Tanins 5.32 ± 0.01
Total Phenols 11.02 ± 1.00
Alkaloids 0.02±0.00

Values are expressed as mean ± standard deviation, n = 3

3.2. In Vitro Antioxidant Activity

Tables 3 and 4 are results of the DPPH free radical scavenging assay of aqueous leaf extract of Myrianthus arboreus and the standard (Ascorbic acid) while Tables 5 and 6 are for the Reducing Power assay at different concentrations (125µg/ml, 100µg/ml, 75µg/ml, 50µg/ml and 25µg/ml) respectively.

Table 3. DPPH Free Radical Scavenging Activity of Myrianthus arboreus Aqueous Leaf Extract (Absorbance of Control: 0.705).

Concentration of extract(µg/ml) Absorbance %inhibition IC50
125 0.180 74.5  
100 0.235 66.7  
75 0.342 51.5 70.4
50 0.401 43.1  
25 0.526 25.4  

Values are expressed as mean ± standard deviation, n = 3

Table 4. DPPH Free Radical Scavenging Activity of Ascorbic acid standard (Absorbance of Control: 0.705).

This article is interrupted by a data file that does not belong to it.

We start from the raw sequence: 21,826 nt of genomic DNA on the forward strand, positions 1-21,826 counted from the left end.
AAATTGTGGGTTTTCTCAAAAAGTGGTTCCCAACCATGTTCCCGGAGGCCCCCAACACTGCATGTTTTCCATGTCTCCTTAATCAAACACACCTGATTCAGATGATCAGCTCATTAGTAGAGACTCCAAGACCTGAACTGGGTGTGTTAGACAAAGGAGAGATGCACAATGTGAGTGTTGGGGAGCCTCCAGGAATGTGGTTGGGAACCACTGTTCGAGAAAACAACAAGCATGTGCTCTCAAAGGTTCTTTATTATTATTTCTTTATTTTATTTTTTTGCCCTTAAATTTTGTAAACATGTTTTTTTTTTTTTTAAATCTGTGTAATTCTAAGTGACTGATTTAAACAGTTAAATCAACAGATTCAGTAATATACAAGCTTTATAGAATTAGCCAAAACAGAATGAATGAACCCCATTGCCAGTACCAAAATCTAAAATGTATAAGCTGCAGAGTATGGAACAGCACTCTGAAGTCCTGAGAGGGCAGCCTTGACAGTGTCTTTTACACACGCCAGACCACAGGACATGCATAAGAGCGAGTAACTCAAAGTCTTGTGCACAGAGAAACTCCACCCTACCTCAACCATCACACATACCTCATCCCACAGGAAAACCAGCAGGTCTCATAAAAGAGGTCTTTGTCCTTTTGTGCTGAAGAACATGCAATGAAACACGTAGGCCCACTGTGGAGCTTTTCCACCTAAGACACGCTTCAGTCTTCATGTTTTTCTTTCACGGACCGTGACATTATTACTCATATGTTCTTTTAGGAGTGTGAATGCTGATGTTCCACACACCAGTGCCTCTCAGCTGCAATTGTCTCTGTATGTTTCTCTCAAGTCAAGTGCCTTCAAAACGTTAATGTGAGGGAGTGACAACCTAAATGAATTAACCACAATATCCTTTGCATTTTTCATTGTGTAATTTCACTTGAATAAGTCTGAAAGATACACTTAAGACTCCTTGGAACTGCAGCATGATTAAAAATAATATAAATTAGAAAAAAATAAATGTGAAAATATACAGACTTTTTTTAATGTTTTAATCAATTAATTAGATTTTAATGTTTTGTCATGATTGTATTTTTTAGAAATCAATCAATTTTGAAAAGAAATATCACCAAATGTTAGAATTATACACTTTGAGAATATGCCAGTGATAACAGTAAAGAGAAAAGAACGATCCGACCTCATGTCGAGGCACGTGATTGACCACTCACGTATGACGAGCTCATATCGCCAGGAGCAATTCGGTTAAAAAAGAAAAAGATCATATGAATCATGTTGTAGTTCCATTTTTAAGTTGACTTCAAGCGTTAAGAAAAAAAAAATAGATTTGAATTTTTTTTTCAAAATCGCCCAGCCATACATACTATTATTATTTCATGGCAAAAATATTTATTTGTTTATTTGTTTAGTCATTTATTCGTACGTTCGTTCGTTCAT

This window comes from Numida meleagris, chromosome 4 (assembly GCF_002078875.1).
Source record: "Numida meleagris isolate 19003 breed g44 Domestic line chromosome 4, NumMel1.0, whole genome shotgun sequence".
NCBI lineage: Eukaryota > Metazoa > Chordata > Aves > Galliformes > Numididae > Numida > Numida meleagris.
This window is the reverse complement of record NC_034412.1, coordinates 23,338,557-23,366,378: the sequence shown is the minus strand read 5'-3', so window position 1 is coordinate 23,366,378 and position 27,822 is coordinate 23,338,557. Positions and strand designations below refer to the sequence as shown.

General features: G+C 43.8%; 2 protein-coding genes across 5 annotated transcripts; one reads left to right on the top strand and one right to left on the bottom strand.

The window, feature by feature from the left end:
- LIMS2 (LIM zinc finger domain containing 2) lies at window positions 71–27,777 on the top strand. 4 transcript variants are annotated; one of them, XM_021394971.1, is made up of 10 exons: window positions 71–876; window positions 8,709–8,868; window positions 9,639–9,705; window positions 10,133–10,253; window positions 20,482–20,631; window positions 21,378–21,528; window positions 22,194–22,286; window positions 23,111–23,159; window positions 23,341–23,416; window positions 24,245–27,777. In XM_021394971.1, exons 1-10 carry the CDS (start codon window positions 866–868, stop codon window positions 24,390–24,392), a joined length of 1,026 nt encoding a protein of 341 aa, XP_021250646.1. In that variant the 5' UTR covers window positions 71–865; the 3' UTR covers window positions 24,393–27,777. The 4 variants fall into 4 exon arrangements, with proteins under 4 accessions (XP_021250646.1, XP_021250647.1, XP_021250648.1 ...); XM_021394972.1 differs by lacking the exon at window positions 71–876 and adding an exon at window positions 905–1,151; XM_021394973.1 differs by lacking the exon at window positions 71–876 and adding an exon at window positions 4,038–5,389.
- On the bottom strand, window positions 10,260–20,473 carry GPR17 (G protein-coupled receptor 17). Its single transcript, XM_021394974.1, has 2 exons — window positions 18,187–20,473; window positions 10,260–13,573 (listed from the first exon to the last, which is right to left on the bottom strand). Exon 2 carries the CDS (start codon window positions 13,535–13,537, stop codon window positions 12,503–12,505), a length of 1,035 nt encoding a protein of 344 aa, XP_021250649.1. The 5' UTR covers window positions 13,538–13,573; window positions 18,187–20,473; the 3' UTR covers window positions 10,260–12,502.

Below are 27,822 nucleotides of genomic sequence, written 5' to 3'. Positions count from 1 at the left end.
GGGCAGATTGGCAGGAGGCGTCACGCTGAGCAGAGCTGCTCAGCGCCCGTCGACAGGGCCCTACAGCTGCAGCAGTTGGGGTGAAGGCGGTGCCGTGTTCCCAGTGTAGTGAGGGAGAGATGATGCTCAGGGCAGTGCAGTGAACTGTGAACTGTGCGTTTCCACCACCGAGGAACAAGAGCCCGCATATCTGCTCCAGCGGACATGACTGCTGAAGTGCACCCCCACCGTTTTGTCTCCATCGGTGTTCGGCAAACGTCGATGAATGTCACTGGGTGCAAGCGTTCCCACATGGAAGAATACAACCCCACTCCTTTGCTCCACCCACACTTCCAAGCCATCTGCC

Concentration of extract(µg/ml) Absorbance %inhibition IC50
125 0.290 58.9  
100 0.351 50.2  
75 0.421 40.3 101.0
50 0.501 28.9  
25 0.621 11.9  

Values are expressed as mean ± standard deviation, n = 3

Table 5. Reducing Power of Myrianthus arboreus aqueous leaf extract (Absorbance of Control:0.710).

Concentration of extract(µg/ml) Absorbance %inhibition IC50
125 0.120 83.1  
100 0.201 71.7  
75 0.312 56.1 64.5
50 0.408 42.5  
25 0.521 26.6  

Values are expressed as mean ± standard deviation, n = 3

Table 6. Reducing Power of Ascorbic Acid Standard (Absorbance of Control: 0.710).

Concentration of extract(µg/ml) Absorbance %inhibition IC50
125 0.210 70.4  
100 0.350 50.7  
75 0.460 35.2 94.1
50 0.520 26.8  
25 0.610 14.1  

Values are expressed as mean ± standard deviation, n = 3

In addition, Figure 2 and Figure 3 are linear representations of the antioxidant assay for both DPPH scavenging assay, Reducing power assay and the Standard (Ascorbic acid). By implication, the extract straight line graph is more linear when compared to the ascorbic acid, suggesting that it is a more potent antioxidant than the known age-long ascorbic acid.

Figure 2. Graph showing IC50 value of extract and ascorbic acid standard using DPPH scavenging assay.

Figure 3. Graph showing IC50 value of extract and ascorbic acid standard using reducing power assay.

4. Discussion